* 27 pages, 17 figures + references and appendices, repo: 
Viaarxiv icon

When less is more: Simplifying inputs aids neural network understanding

Feb 01, 2022
Robin Tibor Schirrmeister, Rosanne Liu, Sara Hooker, Tonio Ball

Figure 1 for When less is more: Simplifying inputs aids neural network understanding
Figure 2 for When less is more: Simplifying inputs aids neural network understanding
Figure 3 for When less is more: Simplifying inputs aids neural network understanding
Figure 4 for When less is more: Simplifying inputs aids neural network understanding

How do neural network image classifiers respond to simpler and simpler inputs? And what do such responses reveal about the learning process? To answer these questions, we need a clear measure of input simplicity (or inversely, complexity), an optimization objective that correlates with simplification, and a framework to incorporate such objective into training and inference. Lastly we need a variety of testbeds to experiment and evaluate the impact of such simplification on learning. In this work, we measure simplicity with the encoding bit size given by a pretrained generative model, and minimize the bit size to simplify inputs in training and inference. We investigate the effect of such simplification in several scenarios: conventional training, dataset condensation and post-hoc explanations. In all settings, inputs are simplified along with the original classification task, and we investigate the trade-off between input simplicity and task performance. For images with injected distractors, such simplification naturally removes superfluous information. For dataset condensation, we find that inputs can be simplified with almost no accuracy degradation. When used in post-hoc explanation, our learning-based simplification approach offers a valuable new tool to explore the basis of network decisions.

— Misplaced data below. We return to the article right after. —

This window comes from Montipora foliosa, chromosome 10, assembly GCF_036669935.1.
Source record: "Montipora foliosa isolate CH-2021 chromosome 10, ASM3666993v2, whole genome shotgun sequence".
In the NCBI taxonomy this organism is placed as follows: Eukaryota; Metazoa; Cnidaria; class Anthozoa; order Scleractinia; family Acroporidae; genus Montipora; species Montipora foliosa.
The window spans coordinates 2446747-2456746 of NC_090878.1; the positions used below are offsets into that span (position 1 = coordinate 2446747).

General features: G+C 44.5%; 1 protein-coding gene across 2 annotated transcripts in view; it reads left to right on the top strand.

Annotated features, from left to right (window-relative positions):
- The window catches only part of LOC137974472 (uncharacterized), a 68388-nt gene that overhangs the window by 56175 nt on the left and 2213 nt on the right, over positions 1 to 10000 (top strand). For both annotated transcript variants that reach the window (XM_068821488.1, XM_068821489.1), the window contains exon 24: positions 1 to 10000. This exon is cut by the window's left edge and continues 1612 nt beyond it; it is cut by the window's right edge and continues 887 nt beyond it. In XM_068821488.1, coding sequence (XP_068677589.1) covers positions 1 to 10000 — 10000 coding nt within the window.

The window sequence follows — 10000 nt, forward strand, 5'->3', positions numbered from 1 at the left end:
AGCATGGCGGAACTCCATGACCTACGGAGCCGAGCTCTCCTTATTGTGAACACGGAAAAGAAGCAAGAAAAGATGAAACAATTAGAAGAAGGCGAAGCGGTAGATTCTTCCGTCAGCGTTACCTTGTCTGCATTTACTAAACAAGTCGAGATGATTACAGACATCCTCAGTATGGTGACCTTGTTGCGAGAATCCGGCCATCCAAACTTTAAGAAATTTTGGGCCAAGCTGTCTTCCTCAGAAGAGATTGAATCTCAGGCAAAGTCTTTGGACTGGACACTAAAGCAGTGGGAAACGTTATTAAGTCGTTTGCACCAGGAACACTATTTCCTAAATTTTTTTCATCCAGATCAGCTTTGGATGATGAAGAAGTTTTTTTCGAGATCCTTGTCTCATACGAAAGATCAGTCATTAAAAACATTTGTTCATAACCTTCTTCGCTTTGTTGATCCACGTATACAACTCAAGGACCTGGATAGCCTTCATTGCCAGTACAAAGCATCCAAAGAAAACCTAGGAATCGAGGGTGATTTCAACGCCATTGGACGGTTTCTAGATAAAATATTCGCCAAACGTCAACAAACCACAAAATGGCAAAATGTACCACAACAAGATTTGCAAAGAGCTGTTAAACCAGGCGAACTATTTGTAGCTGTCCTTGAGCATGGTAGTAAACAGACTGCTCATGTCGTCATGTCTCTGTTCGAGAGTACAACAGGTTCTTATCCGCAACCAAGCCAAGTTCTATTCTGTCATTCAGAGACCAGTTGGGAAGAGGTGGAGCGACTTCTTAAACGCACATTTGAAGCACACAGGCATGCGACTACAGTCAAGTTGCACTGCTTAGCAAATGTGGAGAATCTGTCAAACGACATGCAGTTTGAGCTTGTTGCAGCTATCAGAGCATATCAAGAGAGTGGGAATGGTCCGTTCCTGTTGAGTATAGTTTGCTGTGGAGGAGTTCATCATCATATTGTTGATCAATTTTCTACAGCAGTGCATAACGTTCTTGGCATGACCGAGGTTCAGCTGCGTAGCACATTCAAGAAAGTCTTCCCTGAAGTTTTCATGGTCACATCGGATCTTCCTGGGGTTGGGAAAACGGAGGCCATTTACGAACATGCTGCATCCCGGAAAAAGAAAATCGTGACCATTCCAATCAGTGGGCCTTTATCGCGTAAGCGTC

Viaarxiv icon

Natural Adversarial Objects

Nov 07, 2021
Felix Lau, Nishant Subramani, Sasha Harrison, Aerin Kim, Elliot Branson, Rosanne Liu

Figure 1 for Natural Adversarial Objects
Figure 2 for Natural Adversarial Objects
Figure 3 for Natural Adversarial Objects
Figure 4 for Natural Adversarial Objects

Although state-of-the-art object detection methods have shown compelling performance, models often are not robust to adversarial attacks and out-of-distribution data. We introduce a new dataset, Natural Adversarial Objects (NAO), to evaluate the robustness of object detection models. NAO contains 7,934 images and 9,943 objects that are unmodified and representative of real-world scenarios, but cause state-of-the-art detection models to misclassify with high confidence. The mean average precision (mAP) of EfficientDet-D7 drops 74.5% when evaluated on NAO compared to the standard MSCOCO validation set. Moreover, by comparing a variety of object detection architectures, we find that better performance on MSCOCO validation set does not necessarily translate to better performance on NAO, suggesting that robustness cannot be simply achieved by training a more accurate model. We further investigate why examples in NAO are difficult to detect and classify. Experiments of shuffling image patches reveal that models are overly sensitive to local texture. Additionally, using integrated gradients and background replacement, we find that the detection model is reliant on pixel information within the bounding box, and insensitive to the background context when predicting class labels. NAO can be downloaded at

Viaarxiv icon